Order seeks to expand access on public and private lands and to promote hunting and fishing among youth, veterans, and minority communities
Date: September 15, 2017 Contact: Interior_Press@ios.doi.gov
WASHINGTON – Today, U.S. Secretary of the Interior Ryan Zinke signed Secretarial Order 3356, which will support and expand hunting and fishing, enhance conservation stewardship, improve wildlife management, and increase outdoor recreation opportunities for all Americans. Secretarial Order 3356 is an extension of Secretarial Order 3347, issued on Zinke’s first day, March 2, 2017. That order identified a slate of actions for the restoration of the American sportsmen conservation ethic, which was established by President Theodore Roosevelt.
The new order comes days after the U.S. Fish and Wildlife Service announced a survey that found there are 2.2 million fewer hunters in America now than in 2011. The order seeks to improve wildlife management and conservation, increase access to public lands for hunting, shooting, and fishing, and puts a new and a greater emphasis on recruiting and retaining new sportsmen conservationists, with a focus on engaging youths, veterans, minorities, and other communities that traditionally have low participation in outdoor recreation activities.
“Hunting and fishing is a cornerstone of the American tradition and hunters and fishers of America are the backbone of land and wildlife conservation,” said Secretary Zinke. “The more people we can get outdoors, the better things will be for our public lands. As someone who grew up hunting and fishing on our public lands – packing bologna sandwiches and heading out at 4AM with my dad – I know how important it is to expand access to public lands for future generations. Some of my best memories are hunting deer or reeling in rainbow trout back home in Montana, and I think every American should be able to have that experience. Continue reading
Washington, D.C., August 21, 2017) – U.S. Secretary of Agriculture Sonny Perdue today announced Tony Tooke will serve as the new Chief of the U.S. Forest Service. Tooke has worked for the Forest Service since age 18 and currently is the Regional Forester for the Southern Region. Following the announcement, Secretary Perdue this statement:
“The Forest Service will be in good hands with the U.S. Forest Service’s own Tony Tooke whose knowledge of forestry is unmatched. Tony has been preparing for this role for his whole professional life, and at a time when we face active and growing fires, his transition into leadership will be seamless. He will oversee efforts to get our forests working again, to make them more productive, and to create more jobs. His focus will be on ensuring we are good neighbors and are managing our forests effectively, efficiently, and responsibly, as well as working with states and local governments to ensure the utmost collaboration. No doubt, the stewardship of our forests is an awesome and sacred responsibility, and no one knows that better than Tony who has dedicated his career to this noble cause,” said Secretary Perdue. Continue reading
Contact: Ed Golder, 517-284-5815
July 24, 2017
Michigan Department of Natural Resources Director Keith Creagh today announced that Bill O’Neill has been named natural resources deputy for the agency, effective Sunday, Aug. 13. Current natural resources deputy, Bill Moritz, is leaving his position with the DNR to work for the Wildlife Management Institute.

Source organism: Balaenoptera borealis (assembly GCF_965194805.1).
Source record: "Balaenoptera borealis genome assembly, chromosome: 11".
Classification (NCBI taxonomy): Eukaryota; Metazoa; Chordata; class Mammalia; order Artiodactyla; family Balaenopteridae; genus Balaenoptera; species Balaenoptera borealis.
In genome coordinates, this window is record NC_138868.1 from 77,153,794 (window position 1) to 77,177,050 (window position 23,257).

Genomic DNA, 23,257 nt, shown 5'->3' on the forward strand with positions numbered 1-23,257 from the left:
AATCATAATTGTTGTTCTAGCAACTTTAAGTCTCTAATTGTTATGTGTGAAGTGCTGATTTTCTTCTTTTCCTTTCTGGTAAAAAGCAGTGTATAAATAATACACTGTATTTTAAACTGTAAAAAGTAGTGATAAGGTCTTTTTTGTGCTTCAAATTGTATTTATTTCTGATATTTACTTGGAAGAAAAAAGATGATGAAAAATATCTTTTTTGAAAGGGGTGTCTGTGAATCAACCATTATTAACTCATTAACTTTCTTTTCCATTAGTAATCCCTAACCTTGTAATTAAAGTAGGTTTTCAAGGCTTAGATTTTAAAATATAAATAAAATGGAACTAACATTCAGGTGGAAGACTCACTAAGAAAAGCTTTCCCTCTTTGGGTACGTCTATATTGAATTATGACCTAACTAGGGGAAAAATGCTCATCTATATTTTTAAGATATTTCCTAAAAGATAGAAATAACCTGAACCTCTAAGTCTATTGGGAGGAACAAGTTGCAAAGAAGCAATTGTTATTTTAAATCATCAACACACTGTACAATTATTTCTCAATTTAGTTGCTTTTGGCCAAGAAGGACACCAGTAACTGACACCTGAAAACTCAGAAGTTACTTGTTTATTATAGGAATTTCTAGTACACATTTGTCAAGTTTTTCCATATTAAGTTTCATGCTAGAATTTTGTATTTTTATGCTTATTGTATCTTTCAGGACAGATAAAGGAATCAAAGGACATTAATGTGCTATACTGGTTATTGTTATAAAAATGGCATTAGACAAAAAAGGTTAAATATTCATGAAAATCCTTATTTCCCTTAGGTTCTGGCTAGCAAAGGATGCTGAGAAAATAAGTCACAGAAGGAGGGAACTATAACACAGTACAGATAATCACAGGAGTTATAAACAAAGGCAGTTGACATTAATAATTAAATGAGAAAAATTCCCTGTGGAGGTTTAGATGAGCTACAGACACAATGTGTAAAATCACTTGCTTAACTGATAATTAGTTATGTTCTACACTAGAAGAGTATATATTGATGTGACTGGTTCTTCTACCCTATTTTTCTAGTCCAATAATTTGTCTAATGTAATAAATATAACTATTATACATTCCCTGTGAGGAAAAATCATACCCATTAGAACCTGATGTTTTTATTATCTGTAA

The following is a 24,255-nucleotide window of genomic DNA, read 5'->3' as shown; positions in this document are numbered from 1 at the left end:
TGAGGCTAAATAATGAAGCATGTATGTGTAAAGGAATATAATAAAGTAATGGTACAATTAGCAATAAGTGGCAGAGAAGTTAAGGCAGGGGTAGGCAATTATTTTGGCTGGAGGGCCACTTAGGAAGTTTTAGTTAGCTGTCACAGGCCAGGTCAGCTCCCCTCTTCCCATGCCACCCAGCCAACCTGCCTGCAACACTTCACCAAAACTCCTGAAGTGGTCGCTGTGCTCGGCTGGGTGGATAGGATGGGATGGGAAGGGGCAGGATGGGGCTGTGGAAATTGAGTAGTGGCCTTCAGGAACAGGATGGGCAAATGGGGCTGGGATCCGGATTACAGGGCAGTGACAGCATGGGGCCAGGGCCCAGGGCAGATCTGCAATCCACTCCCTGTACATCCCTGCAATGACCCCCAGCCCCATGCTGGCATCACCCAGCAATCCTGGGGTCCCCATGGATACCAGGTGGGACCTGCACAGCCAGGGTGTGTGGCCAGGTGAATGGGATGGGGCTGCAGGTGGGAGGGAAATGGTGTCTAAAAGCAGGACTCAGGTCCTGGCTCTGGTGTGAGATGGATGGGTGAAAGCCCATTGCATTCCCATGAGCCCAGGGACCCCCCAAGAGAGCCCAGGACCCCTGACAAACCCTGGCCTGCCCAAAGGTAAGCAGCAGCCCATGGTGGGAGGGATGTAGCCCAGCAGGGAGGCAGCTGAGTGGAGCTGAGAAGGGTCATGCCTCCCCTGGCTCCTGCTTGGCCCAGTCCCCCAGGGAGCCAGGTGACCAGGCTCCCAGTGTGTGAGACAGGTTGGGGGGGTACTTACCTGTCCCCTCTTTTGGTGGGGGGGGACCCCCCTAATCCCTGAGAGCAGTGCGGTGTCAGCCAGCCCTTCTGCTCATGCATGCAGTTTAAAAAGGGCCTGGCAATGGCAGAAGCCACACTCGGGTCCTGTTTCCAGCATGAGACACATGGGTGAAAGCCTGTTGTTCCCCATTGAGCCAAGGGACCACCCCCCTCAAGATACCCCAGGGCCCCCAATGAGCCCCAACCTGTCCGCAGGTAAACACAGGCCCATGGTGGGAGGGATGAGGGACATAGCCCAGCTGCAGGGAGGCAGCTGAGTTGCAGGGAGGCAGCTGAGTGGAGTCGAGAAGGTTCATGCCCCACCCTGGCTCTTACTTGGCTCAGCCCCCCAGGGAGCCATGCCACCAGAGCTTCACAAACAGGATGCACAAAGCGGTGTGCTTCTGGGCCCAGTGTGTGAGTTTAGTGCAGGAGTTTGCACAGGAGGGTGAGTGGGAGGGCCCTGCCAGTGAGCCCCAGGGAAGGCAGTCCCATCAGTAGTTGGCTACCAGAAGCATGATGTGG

Since January 2012, he has served as chief of the DNR’s Forest Resources Division, except for a brief stint in early 2016 when – on an interim basis – he took on the role of resources deputy while Moritz filled in as DNR director during Creagh’s assignment at the Michigan Department of Environmental Quality. Continue reading
April 5, 2017
EDGEFIELD, S.C. — The National Wild Turkey Federation Board of Directors announced Becky Humphries as its new chief executive officer, a role she will assume effective April 10, 2017.
“I am honored to be appointed CEO of the National Wild Turkey Federation,” said Humphries. “I came to this organization because I wanted to help save the habitat and the hunt, and we are well on our way to achieving all of our goals through the strength and great work of our dedicated staff and volunteers”.
Humphries previously served the NWTF as vice president of conservation and also chief conservation and operations officer. Under her leadership, conservation staff identified habitats across the nation with the most immediate conservation needs, now known as “America’s Big Six of Wildlife Conservation.” The department then developed partnerships for the betterment of the most critical wildlife habitats and worked with state chapters to launch management plans that advance the Save the Habitat. Save the Hunt. initiative.
“With Becky as the new CEO, the NWTF is poised to continue its conservation success well into the future,” said Marvin Hartley, NWTF board president.
Outside of her work with the NWTF, Humphries currently serves on the Steering Committee for the Blue Ribbon Panel on Sustaining America’s Fish and Wildlife Resources of the Association of Fish & Wildlife Agencies and chairs the Wildlife Health sub-committee for the Boone and Crockett Club. Humphries also serves on the Council to Advance Hunting and Shooting Sports and the Wildlife Hunting Heritage Conservation Council.
Humphries’ impressive résumé details more than 40 years of experience in wildlife management and conservation. Before coming to the NWTF, she served as the director of operations in the Great Lakes/Atlantic Region for Ducks Unlimited, focusing on conservation delivery, policy and science. She also served the Michigan Department of Natural Resources and Environment for 32 years, including seven years as department director.
Previous NWTF CEOs include George Thornton, Rob Keck and founder Tom Rogers.